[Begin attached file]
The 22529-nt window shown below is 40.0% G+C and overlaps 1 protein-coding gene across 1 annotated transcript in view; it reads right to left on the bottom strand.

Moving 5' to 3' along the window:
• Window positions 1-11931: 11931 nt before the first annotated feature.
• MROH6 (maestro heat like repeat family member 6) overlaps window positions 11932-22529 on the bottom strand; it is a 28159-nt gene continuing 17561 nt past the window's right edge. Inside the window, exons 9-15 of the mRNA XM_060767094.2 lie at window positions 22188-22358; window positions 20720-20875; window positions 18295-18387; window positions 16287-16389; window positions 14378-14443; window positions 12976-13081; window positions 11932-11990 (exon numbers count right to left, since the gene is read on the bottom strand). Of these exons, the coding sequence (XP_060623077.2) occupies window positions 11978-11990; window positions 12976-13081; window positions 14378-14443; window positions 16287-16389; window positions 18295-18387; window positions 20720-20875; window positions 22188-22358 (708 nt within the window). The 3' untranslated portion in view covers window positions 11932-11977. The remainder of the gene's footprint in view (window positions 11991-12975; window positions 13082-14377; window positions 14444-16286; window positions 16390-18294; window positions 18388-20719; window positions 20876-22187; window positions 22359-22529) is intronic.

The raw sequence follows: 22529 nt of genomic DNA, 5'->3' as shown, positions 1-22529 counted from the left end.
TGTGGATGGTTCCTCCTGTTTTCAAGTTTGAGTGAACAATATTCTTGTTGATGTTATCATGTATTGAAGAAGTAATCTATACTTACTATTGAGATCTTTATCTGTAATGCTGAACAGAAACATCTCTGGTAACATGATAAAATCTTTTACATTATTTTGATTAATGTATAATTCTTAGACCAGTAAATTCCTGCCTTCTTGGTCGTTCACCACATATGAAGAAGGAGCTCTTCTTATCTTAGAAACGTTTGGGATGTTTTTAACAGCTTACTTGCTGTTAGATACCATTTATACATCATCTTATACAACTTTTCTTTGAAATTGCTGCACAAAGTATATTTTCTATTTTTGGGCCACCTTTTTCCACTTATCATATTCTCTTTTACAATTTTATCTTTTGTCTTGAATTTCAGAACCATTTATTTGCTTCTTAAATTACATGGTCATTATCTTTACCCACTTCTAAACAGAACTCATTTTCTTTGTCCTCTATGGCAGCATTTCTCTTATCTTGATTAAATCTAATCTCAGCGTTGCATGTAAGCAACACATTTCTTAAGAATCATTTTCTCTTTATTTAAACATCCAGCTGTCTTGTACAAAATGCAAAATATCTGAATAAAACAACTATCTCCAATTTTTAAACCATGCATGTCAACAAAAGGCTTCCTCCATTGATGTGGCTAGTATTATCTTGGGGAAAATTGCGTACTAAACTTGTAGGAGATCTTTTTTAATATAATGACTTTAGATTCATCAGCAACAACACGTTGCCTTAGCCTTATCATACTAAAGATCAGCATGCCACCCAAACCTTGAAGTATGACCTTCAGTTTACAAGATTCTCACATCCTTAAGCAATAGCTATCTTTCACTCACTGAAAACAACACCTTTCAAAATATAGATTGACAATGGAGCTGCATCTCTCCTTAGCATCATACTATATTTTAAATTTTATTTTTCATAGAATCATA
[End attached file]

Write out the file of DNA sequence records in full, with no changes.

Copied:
The 22529-nt window shown below is 40.0% G+C and overlaps 1 protein-coding gene across 1 annotated transcript in view; it reads right to left on the bottom strand.

Moving 5' to 3' along the window:
• Window positions 1-11931: 11931 nt before the first annotated feature.
• MROH6 (maestro heat like repeat family member 6) overlaps window positions 11932-22529 on the bottom strand; it is a 28159-nt gene continuing 17561 nt past the window's right edge. Inside the window, exons 9-15 of the mRNA XM_060767094.2 lie at window positions 22188-22358; window positions 20720-20875; window positions 18295-18387; window positions 16287-16389; window positions 14378-14443; window positions 12976-13081; window positions 11932-11990 (exon numbers count right to left, since the gene is read on the bottom strand). Of these exons, the coding sequence (XP_060623077.2) occupies window positions 11978-11990; window positions 12976-13081; window positions 14378-14443; window positions 16287-16389; window positions 18295-18387; window positions 20720-20875; window positions 22188-22358 (708 nt within the window). The 3' untranslated portion in view covers window positions 11932-11977. The remainder of the gene's footprint in view (window positions 11991-12975; window positions 13082-14377; window positions 14444-16286; window positions 16390-18294; window positions 18388-20719; window positions 20876-22187; window positions 22359-22529) is intronic.

The raw sequence follows: 22529 nt of genomic DNA, 5'->3' as shown, positions 1-22529 counted from the left end.
TGTGGATGGTTCCTCCTGTTTTCAAGTTTGAGTGAACAATATTCTTGTTGATGTTATCATGTATTGAAGAAGTAATCTATACTTACTATTGAGATCTTTATCTGTAATGCTGAACAGAAACATCTCTGGTAACATGATAAAATCTTTTACATTATTTTGATTAATGTATAATTCTTAGACCAGTAAATTCCTGCCTTCTTGGTCGTTCACCACATATGAAGAAGGAGCTCTTCTTATCTTAGAAACGTTTGGGATGTTTTTAACAGCTTACTTGCTGTTAGATACCATTTATACATCATCTTATACAACTTTTCTTTGAAATTGCTGCACAAAGTATATTTTCTATTTTTGGGCCACCTTTTTCCACTTATCATATTCTCTTTTACAATTTTATCTTTTGTCTTGAATTTCAGAACCATTTATTTGCTTCTTAAATTACATGGTCATTATCTTTACCCACTTCTAAACAGAACTCATTTTCTTTGTCCTCTATGGCAGCATTTCTCTTATCTTGATTAAATCTAATCTCAGCGTTGCATGTAAGCAACACATTTCTTAAGAATCATTTTCTCTTTATTTAAACATCCAGCTGTCTTGTACAAAATGCAAAATATCTGAATAAAACAACTATCTCCAATTTTTAAACCATGCATGTCAACAAAAGGCTTCCTCCATTGATGTGGCTAGTATTATCTTGGGGAAAATTGCGTACTAAACTTGTAGGAGATCTTTTTTAATATAATGACTTTAGATTCATCAGCAACAACACGTTGCCTTAGCCTTATCATACTAAAGATCAGCATGCCACCCAAACCTTGAAGTATGACCTTCAGTTTACAAGATTCTCACATCCTTAAGCAATAGCTATCTTTCACTCACTGAAAACAACACCTTTCAAAATATAGATTGACAATGGAGCTGCATCTCTCCTTAGCATCATACTATATTTTAAATTTTATTTTTCATAGAATCATA